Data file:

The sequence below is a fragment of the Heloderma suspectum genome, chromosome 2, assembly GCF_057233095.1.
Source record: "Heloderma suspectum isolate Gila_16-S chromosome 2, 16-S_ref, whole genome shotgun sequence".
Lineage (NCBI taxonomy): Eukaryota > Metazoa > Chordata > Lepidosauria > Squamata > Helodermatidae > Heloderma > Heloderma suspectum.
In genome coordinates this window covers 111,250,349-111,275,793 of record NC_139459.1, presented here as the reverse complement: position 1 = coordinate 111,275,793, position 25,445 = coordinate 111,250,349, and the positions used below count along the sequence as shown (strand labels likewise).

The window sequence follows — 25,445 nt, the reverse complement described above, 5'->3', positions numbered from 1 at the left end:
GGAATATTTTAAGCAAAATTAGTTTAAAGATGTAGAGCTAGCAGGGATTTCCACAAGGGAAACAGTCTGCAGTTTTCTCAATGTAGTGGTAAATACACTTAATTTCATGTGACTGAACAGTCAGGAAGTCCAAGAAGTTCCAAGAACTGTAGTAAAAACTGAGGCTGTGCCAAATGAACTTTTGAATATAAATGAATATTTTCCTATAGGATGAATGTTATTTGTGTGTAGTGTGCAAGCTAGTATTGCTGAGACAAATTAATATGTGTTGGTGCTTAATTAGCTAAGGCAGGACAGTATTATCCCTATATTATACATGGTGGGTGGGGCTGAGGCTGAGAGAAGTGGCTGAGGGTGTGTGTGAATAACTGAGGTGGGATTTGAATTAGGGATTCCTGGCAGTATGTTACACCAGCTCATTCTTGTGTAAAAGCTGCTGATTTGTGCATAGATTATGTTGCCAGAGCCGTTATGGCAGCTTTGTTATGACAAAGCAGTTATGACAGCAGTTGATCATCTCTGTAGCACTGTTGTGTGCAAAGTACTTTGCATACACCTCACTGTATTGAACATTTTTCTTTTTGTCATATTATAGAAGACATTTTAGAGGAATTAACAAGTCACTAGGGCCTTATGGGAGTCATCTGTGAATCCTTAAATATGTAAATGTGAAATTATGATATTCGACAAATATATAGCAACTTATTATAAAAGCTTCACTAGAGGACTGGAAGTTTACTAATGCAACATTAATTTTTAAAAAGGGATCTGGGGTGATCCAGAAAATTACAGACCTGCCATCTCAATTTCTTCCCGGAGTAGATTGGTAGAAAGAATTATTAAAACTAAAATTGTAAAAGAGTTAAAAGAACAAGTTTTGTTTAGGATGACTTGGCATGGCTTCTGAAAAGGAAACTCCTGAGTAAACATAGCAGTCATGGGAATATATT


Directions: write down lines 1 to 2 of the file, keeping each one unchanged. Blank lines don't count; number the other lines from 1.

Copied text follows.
The sequence below is a fragment of the Heloderma suspectum genome, chromosome 2, assembly GCF_057233095.1.
Source record: "Heloderma suspectum isolate Gila_16-S chromosome 2, 16-S_ref, whole genome shotgun sequence".